We can get into trouble, especially in the USA, by connecting the gay rights movement to the civil rights movement, or gay persecution to the NAZIs. “Racism” in the USA means the prejudicial attitudes and actions of white (Caucasian) people against black (Negro) people. All other racial prejudice is hyphenated, labeled something else, or best left out of the discussion. Very often gay activists have linked the gay struggle for equal rights and recognition to the US Civil Rights struggle of the post-World-War II era. Just as often black activists have objected, insisting that the humiliation, injustice and suffering of black people is unparalleled in human history, or at least in US history. In similar ways Jewish activists object to the mention of gays and lesbians in the same breath as the NAZI Holocaust. The Holocaust was a Jewish event. What the NAZIs did to others is of a different order.
My suggest is that we leave the defining moments of history to those defined by them. The Holocaust was a threshold event for world Jewry and the modern history of Judaism. One outcome is the modern state of Israel. Jewish identity, how a Jew thinks of himself or herself, has the Holocaust as an aspect of it. It is mystical but powerful. The US Civil Rights Movement abolished institutional and official segregation from American society, and installed black citizens into social and political processes to such an extent that the USA now has a black President. The US Civil Rights Movement was a coming-of-age or re-identification process that changed almost everything for black people in America.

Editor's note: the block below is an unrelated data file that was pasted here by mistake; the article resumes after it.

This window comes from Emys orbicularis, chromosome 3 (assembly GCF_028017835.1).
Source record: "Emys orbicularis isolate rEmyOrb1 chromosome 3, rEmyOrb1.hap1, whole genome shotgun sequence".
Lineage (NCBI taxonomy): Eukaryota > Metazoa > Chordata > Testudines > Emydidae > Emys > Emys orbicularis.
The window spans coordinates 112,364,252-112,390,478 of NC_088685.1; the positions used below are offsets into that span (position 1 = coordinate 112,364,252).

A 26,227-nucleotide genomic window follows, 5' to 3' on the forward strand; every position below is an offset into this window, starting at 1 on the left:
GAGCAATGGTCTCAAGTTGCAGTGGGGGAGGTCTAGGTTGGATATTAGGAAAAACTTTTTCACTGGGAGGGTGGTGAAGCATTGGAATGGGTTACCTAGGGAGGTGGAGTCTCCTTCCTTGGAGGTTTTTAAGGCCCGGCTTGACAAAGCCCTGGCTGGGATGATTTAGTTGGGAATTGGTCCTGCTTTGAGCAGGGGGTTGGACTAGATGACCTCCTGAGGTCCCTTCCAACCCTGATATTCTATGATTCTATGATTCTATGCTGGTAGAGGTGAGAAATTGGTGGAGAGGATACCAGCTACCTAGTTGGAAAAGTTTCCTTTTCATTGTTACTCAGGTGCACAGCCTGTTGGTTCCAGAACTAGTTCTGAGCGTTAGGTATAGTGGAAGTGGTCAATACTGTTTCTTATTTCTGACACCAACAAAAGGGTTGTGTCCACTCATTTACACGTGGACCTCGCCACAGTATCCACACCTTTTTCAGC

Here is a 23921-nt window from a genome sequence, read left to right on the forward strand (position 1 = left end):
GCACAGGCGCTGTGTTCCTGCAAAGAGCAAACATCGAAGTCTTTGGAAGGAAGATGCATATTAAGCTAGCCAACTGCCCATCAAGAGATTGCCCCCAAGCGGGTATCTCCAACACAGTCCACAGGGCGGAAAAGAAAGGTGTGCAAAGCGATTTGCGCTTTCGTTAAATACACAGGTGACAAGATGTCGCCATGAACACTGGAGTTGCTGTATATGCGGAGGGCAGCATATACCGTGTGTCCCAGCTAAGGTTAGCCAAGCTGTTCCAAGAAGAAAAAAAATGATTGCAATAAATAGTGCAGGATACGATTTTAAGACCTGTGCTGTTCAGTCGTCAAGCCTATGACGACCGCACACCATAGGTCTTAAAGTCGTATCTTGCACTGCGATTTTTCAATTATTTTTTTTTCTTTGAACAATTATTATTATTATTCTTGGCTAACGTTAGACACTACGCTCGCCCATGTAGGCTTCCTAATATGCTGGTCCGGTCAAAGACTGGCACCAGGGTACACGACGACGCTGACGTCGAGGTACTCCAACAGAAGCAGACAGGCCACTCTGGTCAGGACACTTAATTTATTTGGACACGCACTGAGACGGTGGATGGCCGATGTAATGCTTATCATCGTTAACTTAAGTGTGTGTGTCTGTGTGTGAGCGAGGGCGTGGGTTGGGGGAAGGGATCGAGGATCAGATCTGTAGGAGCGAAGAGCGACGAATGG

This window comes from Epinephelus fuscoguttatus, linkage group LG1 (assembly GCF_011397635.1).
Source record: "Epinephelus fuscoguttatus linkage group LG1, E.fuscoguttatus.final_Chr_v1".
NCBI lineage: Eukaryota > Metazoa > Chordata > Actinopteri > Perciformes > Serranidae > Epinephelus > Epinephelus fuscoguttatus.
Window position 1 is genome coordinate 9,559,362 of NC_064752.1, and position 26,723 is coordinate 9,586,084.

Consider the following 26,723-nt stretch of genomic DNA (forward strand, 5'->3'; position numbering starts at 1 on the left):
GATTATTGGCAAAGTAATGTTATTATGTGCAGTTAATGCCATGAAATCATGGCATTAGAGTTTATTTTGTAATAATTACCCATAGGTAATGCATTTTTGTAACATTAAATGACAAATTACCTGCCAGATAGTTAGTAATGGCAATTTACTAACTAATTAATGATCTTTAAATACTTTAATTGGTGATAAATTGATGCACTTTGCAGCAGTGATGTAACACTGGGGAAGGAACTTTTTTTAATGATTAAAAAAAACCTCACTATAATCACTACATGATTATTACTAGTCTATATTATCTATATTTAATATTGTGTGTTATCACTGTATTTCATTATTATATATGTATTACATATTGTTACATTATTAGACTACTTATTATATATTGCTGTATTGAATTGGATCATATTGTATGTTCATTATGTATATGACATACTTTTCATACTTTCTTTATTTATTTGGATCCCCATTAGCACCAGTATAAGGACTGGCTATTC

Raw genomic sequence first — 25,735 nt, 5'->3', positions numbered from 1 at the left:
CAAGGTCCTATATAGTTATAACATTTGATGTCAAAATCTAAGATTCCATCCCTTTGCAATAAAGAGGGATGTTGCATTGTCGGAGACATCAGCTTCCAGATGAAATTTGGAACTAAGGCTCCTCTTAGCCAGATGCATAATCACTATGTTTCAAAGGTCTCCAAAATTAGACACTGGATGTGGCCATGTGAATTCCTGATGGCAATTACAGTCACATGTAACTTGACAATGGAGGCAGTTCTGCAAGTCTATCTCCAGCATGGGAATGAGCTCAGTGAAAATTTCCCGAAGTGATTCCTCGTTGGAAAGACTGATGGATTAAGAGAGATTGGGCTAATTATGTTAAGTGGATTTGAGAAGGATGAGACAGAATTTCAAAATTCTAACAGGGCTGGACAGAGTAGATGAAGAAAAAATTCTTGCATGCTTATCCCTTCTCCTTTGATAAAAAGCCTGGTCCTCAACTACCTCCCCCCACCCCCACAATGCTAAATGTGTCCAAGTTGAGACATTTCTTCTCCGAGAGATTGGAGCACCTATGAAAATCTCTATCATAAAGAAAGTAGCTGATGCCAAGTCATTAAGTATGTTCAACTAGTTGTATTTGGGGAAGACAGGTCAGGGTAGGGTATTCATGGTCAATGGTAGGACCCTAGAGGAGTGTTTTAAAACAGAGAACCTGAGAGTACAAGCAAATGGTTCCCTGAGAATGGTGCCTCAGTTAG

The merits of my suggestion notwithstanding, there are connections, and they keep popping up. August 28, 2013 is the 50th anniversary of THE EVENT of the Civil Rights Movement, the “March on Washington” with its highlight, the iconic “I’ve Got a Dream” speech by Dr. Martin Luther King, Jr. Ossie Davis, the master of ceremony for the event told the throng on the Washington Mall that Bayard Rustin was “the man who organized this whole thing.” He was the key thinker behind the whole Civil Rights Movement, as well. The Civil Rights Movement was so successful that twenty years after the march Rustin commented:
“Today, blacks are no longer the litmus paper or the barometer of social change. Blacks are in every segment of society and there are laws that help to protect them from racial discrimination. The new “niggers” are gays…. It is in this sense that gay people are the new barometer for social change…. The question of social change should be framed with the most vulnerable group in mind: gay people.”
Like much of Rustin’s life, his comment was controversial. It was also prophetic…like so much of his life. Rustin was a black activist gay advocate for social change. Last year he would have been 100. Last week he was posthumously awarded the US Medal of Freedom by President Barack Obama, this decade’s most influential advocate of gay civil rights.
Black rights, gay rights: Rustin is a link.
Rev. Dr. Kenneth Dobson posts his weekly reflections on this blog.